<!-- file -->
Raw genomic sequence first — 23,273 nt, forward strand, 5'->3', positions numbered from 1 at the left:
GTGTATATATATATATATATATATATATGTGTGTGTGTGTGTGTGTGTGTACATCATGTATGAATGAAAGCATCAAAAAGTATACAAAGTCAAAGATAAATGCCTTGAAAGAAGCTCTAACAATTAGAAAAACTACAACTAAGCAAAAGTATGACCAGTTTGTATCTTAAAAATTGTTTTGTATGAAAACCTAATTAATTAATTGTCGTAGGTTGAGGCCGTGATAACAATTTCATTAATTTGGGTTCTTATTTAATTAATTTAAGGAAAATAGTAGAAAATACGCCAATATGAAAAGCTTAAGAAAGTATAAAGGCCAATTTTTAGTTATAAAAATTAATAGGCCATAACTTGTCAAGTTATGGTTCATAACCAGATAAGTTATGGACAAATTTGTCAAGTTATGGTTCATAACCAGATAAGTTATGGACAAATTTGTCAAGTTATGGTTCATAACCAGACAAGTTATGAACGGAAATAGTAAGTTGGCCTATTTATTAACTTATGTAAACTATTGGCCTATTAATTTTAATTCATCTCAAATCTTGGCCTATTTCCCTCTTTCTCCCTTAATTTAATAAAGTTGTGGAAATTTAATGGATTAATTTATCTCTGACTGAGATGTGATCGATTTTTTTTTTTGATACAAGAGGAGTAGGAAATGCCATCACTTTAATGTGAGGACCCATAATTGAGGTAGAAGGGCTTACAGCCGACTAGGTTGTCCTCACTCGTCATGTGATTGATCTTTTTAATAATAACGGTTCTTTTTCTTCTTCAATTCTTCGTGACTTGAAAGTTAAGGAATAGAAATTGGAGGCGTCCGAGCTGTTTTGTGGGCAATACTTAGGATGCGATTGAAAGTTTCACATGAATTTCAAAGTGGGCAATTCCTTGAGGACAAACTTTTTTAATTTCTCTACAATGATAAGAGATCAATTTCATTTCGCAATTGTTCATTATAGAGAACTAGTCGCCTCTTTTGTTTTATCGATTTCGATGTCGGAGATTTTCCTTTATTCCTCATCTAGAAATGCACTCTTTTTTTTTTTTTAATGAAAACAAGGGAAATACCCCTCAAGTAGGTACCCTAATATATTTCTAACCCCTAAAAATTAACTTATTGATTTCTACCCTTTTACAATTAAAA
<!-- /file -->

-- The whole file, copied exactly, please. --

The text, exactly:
Raw genomic sequence first — 23,273 nt, forward strand, 5'->3', positions numbered from 1 at the left:
GTGTATATATATATATATATATATATATGTGTGTGTGTGTGTGTGTGTGTACATCATGTATGAATGAAAGCATCAAAAAGTATACAAAGTCAAAGATAAATGCCTTGAAAGAAGCTCTAACAATTAGAAAAACTACAACTAAGCAAAAGTATGACCAGTTTGTATCTTAAAAATTGTTTTGTATGAAAACCTAATTAATTAATTGTCGTAGGTTGAGGCCGTGATAACAATTTCATTAATTTGGGTTCTTATTTAATTAATTTAAGGAAAATAGTAGAAAATACGCCAATATGAAAAGCTTAAGAAAGTATAAAGGCCAATTTTTAGTTATAAAAATTAATAGGCCATAACTTGTCAAGTTATGGTTCATAACCAGATAAGTTATGGACAAATTTGTCAAGTTATGGTTCATAACCAGATAAGTTATGGACAAATTTGTCAAGTTATGGTTCATAACCAGACAAGTTATGAACGGAAATAGTAAGTTGGCCTATTTATTAACTTATGTAAACTATTGGCCTATTAATTTTAATTCATCTCAAATCTTGGCCTATTTCCCTCTTTCTCCCTTAATTTAATAAAGTTGTGGAAATTTAATGGATTAATTTATCTCTGACTGAGATGTGATCGATTTTTTTTTTTGATACAAGAGGAGTAGGAAATGCCATCACTTTAATGTGAGGACCCATAATTGAGGTAGAAGGGCTTACAGCCGACTAGGTTGTCCTCACTCGTCATGTGATTGATCTTTTTAATAATAACGGTTCTTTTTCTTCTTCAATTCTTCGTGACTTGAAAGTTAAGGAATAGAAATTGGAGGCGTCCGAGCTGTTTTGTGGGCAATACTTAGGATGCGATTGAAAGTTTCACATGAATTTCAAAGTGGGCAATTCCTTGAGGACAAACTTTTTTAATTTCTCTACAATGATAAGAGATCAATTTCATTTCGCAATTGTTCATTATAGAGAACTAGTCGCCTCTTTTGTTTTATCGATTTCGATGTCGGAGATTTTCCTTTATTCCTCATCTAGAAATGCACTCTTTTTTTTTTTTTAATGAAAACAAGGGAAATACCCCTCAAGTAGGTACCCTAATATATTTCTAACCCCTAAAAATTAACTTATTGATTTCTACCCTTTTACAATTAAAA